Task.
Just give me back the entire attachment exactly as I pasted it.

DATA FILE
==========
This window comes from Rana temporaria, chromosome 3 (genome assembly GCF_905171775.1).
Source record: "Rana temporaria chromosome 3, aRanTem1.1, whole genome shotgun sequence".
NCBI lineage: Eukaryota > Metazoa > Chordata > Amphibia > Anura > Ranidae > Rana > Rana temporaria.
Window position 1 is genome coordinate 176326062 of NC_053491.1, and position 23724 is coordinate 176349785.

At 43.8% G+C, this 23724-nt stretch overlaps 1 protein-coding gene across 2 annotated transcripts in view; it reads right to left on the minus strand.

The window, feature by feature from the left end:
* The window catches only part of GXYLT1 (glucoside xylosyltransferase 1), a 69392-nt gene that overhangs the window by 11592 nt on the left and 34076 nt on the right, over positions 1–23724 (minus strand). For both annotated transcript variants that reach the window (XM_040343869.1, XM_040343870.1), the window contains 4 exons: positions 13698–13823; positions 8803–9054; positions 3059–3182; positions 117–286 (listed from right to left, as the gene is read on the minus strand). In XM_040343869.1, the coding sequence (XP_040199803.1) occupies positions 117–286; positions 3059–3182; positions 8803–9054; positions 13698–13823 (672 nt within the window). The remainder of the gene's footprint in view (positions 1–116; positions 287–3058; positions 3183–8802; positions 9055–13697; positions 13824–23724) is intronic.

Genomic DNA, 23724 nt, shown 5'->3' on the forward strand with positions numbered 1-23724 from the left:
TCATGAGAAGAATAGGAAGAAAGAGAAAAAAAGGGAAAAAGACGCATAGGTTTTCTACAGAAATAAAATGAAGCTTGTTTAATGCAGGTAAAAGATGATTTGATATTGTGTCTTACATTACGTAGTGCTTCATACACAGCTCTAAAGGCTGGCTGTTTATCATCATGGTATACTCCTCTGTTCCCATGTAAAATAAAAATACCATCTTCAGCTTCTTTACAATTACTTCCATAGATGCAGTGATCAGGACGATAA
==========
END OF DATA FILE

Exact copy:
This window comes from Rana temporaria, chromosome 3 (genome assembly GCF_905171775.1).
Source record: "Rana temporaria chromosome 3, aRanTem1.1, whole genome shotgun sequence".
NCBI lineage: Eukaryota > Metazoa > Chordata > Amphibia > Anura > Ranidae > Rana > Rana temporaria.
Window position 1 is genome coordinate 176326062 of NC_053491.1, and position 23724 is coordinate 176349785.

At 43.8% G+C, this 23724-nt stretch overlaps 1 protein-coding gene across 2 annotated transcripts in view; it reads right to left on the minus strand.

The window, feature by feature from the left end:
* The window catches only part of GXYLT1 (glucoside xylosyltransferase 1), a 69392-nt gene that overhangs the window by 11592 nt on the left and 34076 nt on the right, over positions 1–23724 (minus strand). For both annotated transcript variants that reach the window (XM_040343869.1, XM_040343870.1), the window contains 4 exons: positions 13698–13823; positions 8803–9054; positions 3059–3182; positions 117–286 (listed from right to left, as the gene is read on the minus strand). In XM_040343869.1, the coding sequence (XP_040199803.1) occupies positions 117–286; positions 3059–3182; positions 8803–9054; positions 13698–13823 (672 nt within the window). The remainder of the gene's footprint in view (positions 1–116; positions 287–3058; positions 3183–8802; positions 9055–13697; positions 13824–23724) is intronic.

Genomic DNA, 23724 nt, shown 5'->3' on the forward strand with positions numbered 1-23724 from the left:
TCATGAGAAGAATAGGAAGAAAGAGAAAAAAAGGGAAAAAGACGCATAGGTTTTCTACAGAAATAAAATGAAGCTTGTTTAATGCAGGTAAAAGATGATTTGATATTGTGTCTTACATTACGTAGTGCTTCATACACAGCTCTAAAGGCTGGCTGTTTATCATCATGGTATACTCCTCTGTTCCCATGTAAAATAAAAATACCATCTTCAGCTTCTTTACAATTACTTCCATAGATGCAGTGATCAGGACGATAA